Let’s take this even further because when I make this point, I often get pushback, otherwise known as excuses. Catholics often think that in order to do their mission, they have to have money. This is particularly the case when they have none. Well, I fully disagree. If you don’t have money, and you believe 100% that this is what God wants you to do, he probably wants you to move forward without money. My grace is sufficient, as Jesus said to Paul when he was grumbling.
My grace is sufficient for you, for power is made perfect in weakness. – 2 Corinthians 12:9
Therefore, stop grumbling and get moving. Stop making excuses. Find alternative ways to move forward without the donations you think you need. Change your plans to fit your current situation. If you dream of opening a religious house or retreat center where you can help hundreds of people, but you don’t have the money to do so, start with helping one person. If you are already helping one person, help another one.
I guarantee you that Jesus will help you along the way, so give him the time and space to do so. Remember, we are on his time, not ours. Share your story with everyone around you and inspire them. Get people to trust you with your actions so they can are willing to trust you with their money.
Step 4. Understand the difference between ‘want’ and ‘need’
This is an important point. You must not forget this point when you go out and fundraise. There’s a distinction between want you need and what you want. You want money, but you don’t need. You need God, and you’ve got him. Please don’t mix these up, so just go. He will give you all that you need. You just have to show up (every day) and keep your eyes and ears open to spot the people and resources God places in your life.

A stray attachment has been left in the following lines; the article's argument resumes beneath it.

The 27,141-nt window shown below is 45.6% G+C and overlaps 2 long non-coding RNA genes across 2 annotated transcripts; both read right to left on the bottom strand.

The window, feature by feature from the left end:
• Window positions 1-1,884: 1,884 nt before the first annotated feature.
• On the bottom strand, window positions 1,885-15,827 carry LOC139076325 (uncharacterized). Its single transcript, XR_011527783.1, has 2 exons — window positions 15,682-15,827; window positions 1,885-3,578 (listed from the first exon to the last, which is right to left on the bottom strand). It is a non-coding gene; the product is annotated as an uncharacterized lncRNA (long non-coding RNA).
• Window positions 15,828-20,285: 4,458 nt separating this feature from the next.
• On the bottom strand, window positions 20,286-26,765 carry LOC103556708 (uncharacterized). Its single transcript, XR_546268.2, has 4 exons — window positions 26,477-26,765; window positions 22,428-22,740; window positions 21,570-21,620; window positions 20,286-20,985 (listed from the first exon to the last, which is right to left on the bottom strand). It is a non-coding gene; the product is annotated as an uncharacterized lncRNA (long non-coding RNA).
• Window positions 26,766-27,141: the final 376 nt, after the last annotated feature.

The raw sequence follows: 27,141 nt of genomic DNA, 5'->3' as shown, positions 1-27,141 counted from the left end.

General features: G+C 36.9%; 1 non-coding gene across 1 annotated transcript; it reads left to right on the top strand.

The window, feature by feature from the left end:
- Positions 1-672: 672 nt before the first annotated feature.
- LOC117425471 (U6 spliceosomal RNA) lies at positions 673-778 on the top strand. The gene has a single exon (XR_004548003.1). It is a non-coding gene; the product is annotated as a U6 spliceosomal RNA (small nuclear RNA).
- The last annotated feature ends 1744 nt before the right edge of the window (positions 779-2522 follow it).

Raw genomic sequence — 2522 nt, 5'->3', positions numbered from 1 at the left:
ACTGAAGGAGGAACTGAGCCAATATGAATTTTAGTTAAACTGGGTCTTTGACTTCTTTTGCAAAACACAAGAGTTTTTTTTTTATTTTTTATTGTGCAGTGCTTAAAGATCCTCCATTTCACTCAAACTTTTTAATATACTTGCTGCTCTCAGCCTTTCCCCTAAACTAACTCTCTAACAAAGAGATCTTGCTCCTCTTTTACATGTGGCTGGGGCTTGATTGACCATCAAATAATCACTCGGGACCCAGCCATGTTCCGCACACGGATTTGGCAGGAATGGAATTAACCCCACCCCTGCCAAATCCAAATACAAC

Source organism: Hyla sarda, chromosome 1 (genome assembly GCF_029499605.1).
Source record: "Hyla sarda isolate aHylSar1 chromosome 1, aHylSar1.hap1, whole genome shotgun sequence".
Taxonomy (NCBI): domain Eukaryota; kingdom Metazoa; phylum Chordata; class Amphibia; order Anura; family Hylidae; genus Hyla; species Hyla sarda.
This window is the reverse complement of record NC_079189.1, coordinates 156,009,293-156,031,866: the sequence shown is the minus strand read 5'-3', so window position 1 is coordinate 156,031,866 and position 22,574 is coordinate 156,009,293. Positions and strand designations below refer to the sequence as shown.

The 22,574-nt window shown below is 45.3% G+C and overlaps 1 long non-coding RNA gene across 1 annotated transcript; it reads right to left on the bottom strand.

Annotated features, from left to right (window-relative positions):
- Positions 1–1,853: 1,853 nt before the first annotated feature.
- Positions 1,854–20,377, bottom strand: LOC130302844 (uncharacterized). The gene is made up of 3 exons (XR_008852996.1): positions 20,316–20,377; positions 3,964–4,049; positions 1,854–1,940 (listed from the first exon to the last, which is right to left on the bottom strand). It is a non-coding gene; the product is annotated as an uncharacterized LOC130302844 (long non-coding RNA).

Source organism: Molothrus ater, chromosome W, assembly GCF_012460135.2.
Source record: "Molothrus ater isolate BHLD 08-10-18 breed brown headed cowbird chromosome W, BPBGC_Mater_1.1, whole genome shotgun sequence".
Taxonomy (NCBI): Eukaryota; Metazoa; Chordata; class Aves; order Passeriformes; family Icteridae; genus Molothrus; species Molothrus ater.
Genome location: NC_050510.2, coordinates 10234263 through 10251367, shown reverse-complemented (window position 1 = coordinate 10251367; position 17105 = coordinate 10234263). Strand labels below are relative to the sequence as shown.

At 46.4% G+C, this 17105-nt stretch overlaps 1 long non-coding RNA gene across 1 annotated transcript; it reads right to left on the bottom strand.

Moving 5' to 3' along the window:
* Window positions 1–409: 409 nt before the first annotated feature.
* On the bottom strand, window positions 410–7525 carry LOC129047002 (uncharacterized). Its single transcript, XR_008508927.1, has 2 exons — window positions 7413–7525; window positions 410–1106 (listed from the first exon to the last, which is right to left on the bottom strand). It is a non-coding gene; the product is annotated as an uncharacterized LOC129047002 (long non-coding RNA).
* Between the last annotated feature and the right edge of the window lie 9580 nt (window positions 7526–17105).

I am completely serious that God is giving you everything you need right now. You however are unfortunately spending too much time focused on what you don’t have than looking at what you do have.
That’s what I mean by going pro with your fundraising. If you can move your mission forward without money, just imagine what you can do with donations, am I right? If you do have some funds, keep going on what you have, learn to keep those donors, and find ways to get a few more at a time.
I often tell Catholics who start with fundraising, “If what you are doing is God’s will, you must believe that he will never leave you out to dry. Instead, believe he will give you everything you need. Just get started, move forward and always keep your eyes and ears open.”
Question: What is one action you can do today to go pro with your fundraising? You can leave a comment by clicking here.
I’m sure you want to start your fundraising strong in the New Year but, as the weeks pass, you find yourself too busy with other tasks and then fall behind. Eventually, you lose motivation.